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Arrest Is Made in Ferrari Accident

Times Staff Writers

Sheriff’s deputies have arrested the Swedish video game executive who crashed in a rare Ferrari in Malibu in February, alleging that he didn’t own that car and others in his $3.5-million exotic car collection, authorities said Sunday.

Stefan Eriksson faces grand theft charges after detectives raided his gated Bel-Air estate Friday night, spent six hours searching it and then took him into custody Saturday night.

Los Angeles County sheriff’s spokesman Steve Whitmore said detectives concluded that the wrecked Ferrari, a red Enzo -- as well as a rare Mercedes and a second, black Enzo -- were owned by British financial institutions.

The cars were purchased in Britain last year when Eriksson lived there. He apparently brought them to Los Angeles when he moved here. But financial institutions that held titles to the cars informed detectives that payments had lapsed, Whitmore said.

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The arrest underscores that what started as a curious auto accident on Pacific Coast Highway has expanded into a multi-pronged investigation, he said. The search was conducted by the sheriff’s emergency operations bureau, part of the county’s Homeland Security division.

“This is the beginning of the investigation,” Whitmore said. “All three cars have now been confiscated.”

Although no one was seriously injured in the crash, the investigation has generated significant attention because of the strange circumstances surrounding it and the fact that it destroyed one of only 400 Enzos ever built. Authorities believe the car was going 162 mph when it smashed into a power pole.

Eriksson told deputies who arrived at the scene that he was not the driver and that a man named Dietrich had been behind the wheel.

Eriksson said Dietrich fled the scene, but detectives have been openly skeptical of this story.

Investigators took a swab of Eriksson’s saliva in order to match his DNA against blood found on the Ferrari’s driver-side air bag. The comparison results are back, but detectives won’t release the findings.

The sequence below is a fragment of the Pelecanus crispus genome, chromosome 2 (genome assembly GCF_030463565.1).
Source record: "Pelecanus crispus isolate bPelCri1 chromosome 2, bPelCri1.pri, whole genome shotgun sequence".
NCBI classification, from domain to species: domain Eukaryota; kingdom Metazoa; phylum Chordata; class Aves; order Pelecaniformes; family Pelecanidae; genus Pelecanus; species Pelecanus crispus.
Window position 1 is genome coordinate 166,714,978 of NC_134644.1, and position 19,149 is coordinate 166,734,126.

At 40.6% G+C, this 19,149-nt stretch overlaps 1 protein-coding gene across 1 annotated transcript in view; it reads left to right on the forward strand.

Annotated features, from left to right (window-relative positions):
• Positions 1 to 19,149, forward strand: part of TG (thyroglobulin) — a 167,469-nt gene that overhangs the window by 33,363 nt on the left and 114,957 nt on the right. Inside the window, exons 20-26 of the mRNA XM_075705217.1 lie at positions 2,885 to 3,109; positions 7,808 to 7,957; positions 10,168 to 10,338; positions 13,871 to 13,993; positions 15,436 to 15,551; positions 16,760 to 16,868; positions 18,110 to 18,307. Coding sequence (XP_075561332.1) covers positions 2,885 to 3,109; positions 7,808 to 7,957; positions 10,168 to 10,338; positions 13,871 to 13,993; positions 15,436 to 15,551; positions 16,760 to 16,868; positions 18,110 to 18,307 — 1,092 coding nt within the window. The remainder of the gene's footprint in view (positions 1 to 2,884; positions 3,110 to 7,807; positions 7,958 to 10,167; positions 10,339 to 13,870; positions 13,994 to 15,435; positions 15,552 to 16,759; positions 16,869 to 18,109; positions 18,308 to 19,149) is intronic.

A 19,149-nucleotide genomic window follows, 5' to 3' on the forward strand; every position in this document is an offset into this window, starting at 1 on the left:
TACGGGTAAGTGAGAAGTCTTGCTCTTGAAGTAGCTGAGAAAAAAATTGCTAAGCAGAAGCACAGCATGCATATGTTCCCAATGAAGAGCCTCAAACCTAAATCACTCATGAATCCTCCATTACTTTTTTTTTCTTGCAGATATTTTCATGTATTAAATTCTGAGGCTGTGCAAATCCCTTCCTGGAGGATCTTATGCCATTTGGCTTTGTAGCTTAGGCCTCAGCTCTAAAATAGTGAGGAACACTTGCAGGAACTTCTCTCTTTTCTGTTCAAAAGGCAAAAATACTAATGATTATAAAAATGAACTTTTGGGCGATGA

A blood-alcohol test on Eriksson at the time showed him to be above the legal limit for driving in California, so he could face several other charges if he’s found to be the driver.

Eriksson also told deputies that he was deputy commissioner of the police department of a tiny transit agency in the San Gabriel Valley.

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A few minutes after the crash, two men arrived at the scene, identified themselves as Homeland Security officers and spoke to Eriksson at length before leaving.

Detectives are investigating any connection Eriksson may have had to the agency.

Eriksson, 44, was booked into the Men’s Central Jail in downtown Los Angeles. He is being held without bail because U.S. Immigration and Customs Enforcement has put a hold him, though it is unclear why. His attorney could not be reached for comment.

Eriksson was an executive with Gizmondo, a European video game company that filed for bankruptcy earlier this year with more than $200 million in debt. According to Swedish authorities, he served prison time in the early 1990s after being convicted of counterfeiting.

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During the search at Eriksson’s Bel-Air home, detectives found the black Enzo, worth more than $1 million, Whitmore said.

His Mercedes-Benz SLR McLaren, worth $600,000, was seized last month when his wife was stopped in Beverly Hills on suspicion of driving without a license. That car had been reported stolen to London’s Scotland Yard.

The case has been the talk of exotic car groups since the accident. On Sunday, some Ferrari aficionados expressed hope that the episode might finally be over.

“The Ferrari community is very upstanding and a very serious group of people,” said Gil Lucero, Pacific region president of the Ferrari Club of America. “It’s unfortunate folks with more money than sense get into these things.”

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